“My family broke up because of my situation and the government has never bothered to help me in any way. It’s difficult and [brings back] bad memories to think of another election.”

Eldoret was hit by election violence in 2002 as well as 2007. Jepkosgey is afraid that things will be no different next March.

“I do not see any guarantee that it will be safe for me to go and vote again,” she said. “I have suffered, and justice has not been forthcoming at all. I have registered as a voter but I have so many fears.”

The IEBC and President Mwai Kibaki urged Kenyans to turn out in large numbers to register as voters during the month-long process. But according to civil society groups working in the Rift Valley, victims and others had real concerns.

“Many people we have talked to say they fear that violence may reoccur during the elections and thus they do not feel it is safe to register and then go ahead to vote,” said Ken Wafula, director of the Centre for Human Rights and Democracy in Eldoret.

With just over two months until the elections, Kenya has already witnessed worrying levels of violence.

In November, more than 40 police officers were killed as they pursued cattle rustlers in Baragoi in the Rift Valley. The same month, a crackdown by Kenyan forces following the shooting of three soldiers in the north-eastern town of Garissa left 50 people injured and several businesses destroyed when the town’s market was set on fire.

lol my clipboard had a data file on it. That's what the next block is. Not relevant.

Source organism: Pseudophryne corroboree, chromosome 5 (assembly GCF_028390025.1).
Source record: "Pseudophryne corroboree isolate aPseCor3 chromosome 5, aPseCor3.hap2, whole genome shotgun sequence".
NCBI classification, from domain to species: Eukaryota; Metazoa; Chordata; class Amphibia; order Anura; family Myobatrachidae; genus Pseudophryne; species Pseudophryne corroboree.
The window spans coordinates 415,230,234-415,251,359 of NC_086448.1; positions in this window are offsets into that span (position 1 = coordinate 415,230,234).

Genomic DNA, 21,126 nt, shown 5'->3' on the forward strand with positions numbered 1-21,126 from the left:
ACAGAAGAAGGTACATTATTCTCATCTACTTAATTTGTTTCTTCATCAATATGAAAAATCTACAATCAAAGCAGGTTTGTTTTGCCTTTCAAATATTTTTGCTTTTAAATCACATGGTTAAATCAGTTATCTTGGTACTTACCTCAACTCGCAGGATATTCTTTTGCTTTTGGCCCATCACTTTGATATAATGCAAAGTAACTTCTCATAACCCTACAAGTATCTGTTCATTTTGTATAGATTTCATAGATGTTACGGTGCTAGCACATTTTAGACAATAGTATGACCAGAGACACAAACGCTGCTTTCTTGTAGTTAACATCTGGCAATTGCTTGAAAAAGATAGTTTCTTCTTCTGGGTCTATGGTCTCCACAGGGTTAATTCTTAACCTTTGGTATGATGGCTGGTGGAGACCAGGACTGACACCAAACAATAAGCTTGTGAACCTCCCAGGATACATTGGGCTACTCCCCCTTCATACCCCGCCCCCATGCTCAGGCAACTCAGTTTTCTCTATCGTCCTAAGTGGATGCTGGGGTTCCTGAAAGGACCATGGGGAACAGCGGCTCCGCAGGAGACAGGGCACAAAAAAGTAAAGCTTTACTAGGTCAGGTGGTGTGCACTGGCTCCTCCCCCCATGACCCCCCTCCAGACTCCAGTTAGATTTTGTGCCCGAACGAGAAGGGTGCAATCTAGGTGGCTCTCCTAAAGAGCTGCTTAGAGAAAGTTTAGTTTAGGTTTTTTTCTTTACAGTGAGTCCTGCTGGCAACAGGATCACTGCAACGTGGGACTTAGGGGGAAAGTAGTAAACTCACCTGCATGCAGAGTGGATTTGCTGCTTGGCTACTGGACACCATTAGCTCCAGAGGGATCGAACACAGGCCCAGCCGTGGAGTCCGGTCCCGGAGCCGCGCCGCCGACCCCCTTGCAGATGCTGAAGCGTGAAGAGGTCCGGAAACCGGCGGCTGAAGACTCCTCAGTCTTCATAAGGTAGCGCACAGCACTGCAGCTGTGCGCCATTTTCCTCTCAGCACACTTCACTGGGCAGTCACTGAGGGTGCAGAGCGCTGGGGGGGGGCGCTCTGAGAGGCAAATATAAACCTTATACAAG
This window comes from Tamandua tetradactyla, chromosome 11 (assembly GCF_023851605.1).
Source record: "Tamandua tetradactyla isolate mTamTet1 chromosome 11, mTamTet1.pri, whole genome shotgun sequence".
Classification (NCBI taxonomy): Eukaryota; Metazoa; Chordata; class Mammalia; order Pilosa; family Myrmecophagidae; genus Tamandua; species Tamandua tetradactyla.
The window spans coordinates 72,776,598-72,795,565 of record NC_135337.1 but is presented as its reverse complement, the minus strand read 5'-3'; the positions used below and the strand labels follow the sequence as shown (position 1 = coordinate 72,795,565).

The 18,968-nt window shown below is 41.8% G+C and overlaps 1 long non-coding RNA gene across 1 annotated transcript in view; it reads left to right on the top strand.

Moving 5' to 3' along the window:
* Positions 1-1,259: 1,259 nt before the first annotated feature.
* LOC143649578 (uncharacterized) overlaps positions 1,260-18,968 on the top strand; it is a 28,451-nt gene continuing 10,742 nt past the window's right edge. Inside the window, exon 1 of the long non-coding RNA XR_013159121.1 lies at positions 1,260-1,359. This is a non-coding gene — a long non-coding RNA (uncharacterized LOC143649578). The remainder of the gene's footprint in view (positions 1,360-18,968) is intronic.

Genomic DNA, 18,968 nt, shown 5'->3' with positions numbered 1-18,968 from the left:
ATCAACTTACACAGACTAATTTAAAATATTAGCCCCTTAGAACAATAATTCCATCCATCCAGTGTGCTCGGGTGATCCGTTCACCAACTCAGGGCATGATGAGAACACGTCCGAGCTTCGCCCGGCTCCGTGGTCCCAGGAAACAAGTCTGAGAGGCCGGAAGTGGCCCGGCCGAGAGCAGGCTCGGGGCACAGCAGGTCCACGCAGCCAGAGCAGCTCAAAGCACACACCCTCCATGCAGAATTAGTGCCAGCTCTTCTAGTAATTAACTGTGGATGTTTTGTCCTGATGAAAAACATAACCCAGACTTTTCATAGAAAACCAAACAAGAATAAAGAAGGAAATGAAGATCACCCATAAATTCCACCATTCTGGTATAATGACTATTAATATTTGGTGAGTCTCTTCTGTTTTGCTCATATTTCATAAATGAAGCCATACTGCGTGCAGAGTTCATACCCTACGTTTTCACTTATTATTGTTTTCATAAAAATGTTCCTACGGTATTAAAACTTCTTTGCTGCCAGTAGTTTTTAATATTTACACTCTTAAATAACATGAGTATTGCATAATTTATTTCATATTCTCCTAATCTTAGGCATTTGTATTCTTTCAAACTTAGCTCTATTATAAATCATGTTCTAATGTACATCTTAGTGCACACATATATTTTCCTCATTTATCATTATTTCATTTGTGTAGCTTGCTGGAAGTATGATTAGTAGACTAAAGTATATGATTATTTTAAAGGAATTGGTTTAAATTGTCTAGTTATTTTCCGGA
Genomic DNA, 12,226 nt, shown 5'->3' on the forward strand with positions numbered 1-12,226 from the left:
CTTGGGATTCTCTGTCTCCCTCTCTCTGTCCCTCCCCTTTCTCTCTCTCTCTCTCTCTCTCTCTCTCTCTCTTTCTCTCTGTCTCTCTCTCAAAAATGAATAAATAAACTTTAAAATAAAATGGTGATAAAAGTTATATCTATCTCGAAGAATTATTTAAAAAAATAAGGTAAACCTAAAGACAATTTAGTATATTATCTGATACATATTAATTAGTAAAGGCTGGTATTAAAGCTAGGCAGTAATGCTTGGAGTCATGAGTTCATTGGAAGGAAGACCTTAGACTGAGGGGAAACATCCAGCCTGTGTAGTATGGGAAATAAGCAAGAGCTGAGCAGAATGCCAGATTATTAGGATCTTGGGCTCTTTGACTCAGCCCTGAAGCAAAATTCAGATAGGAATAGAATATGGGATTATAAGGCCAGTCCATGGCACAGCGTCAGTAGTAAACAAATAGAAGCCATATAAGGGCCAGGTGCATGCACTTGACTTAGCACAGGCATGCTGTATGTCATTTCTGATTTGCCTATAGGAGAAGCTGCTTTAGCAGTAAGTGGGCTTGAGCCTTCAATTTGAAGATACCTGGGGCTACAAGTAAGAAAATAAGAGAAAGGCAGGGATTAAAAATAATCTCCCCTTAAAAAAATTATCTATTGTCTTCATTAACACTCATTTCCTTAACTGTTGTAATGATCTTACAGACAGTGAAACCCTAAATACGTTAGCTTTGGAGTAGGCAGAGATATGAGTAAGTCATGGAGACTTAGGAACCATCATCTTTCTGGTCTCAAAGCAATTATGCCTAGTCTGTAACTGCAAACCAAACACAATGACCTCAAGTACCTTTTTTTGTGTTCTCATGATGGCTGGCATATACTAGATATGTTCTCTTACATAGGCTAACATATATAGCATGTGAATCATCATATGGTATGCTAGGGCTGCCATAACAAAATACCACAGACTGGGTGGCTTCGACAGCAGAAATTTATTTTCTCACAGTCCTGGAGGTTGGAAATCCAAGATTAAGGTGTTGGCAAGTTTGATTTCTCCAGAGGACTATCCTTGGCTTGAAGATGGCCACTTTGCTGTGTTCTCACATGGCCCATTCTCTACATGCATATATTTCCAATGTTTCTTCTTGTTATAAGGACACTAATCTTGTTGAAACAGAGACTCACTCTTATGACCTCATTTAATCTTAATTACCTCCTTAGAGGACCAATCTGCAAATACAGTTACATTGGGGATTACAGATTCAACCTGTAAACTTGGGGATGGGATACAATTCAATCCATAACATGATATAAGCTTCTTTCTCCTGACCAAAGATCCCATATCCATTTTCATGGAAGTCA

Simon Ngetich of the People’s Security Initiative said the government’s failure to address the plight of all displaced people means they fear for the worst. Many could even be forced to relocate again, to avoid volatile areas during the vote.

“To many of the victims, voting is [the] same as endangering one’s life,” Ngetich said. “They weigh the risks of participating in elections, and I think many of the victims will abstain.”

Many of those still displaced have been further discouraged by a new policy which will see power devolved to district-level local government.

“The victims fear that their concerns may not be tackled well through the county governments,” Ngetich said. “Even if they vote in another national government, it may not keenly focus on the resettlement [process].”

Meanwhile, unfinished reforms to several institutions, most notably the police, are another cause for concern ahead of the March elections. Wafula said this was “causing fear” among past victims as well as other Kenyans.

A four-point plan laid down by international mediators led by former United Nations Secretary-General Koffi Annan also remains incomplete. After the last election, Annan outlined steps that should be taken to secure long-term peace, including building cohesion and addressing regional economic imbalances, impunity and accountability.

The Catholic Church is among the institutions working to restore victims’ livelihoods in the Rift Valley. Bishop Cornelius Korir of the Eldoret Diocese said that while the government and other groups had made great strides in addressing some of the concerns, resettlement of the remaining displaced families and rising security problems needed to be dealt with promptly in order to build confidence ahead of the vote.